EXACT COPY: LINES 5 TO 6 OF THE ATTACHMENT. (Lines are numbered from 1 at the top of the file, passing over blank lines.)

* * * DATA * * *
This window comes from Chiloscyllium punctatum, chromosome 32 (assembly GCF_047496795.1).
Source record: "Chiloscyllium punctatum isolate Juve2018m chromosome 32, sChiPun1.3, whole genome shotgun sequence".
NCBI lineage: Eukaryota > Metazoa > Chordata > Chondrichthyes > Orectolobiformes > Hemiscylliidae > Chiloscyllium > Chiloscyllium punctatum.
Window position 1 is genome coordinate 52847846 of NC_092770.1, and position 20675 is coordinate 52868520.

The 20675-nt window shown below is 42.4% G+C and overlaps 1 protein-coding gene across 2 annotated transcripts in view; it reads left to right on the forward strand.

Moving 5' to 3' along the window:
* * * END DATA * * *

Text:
The 20675-nt window shown below is 42.4% G+C and overlaps 1 protein-coding gene across 2 annotated transcripts in view; it reads left to right on the forward strand.

Moving 5' to 3' along the window: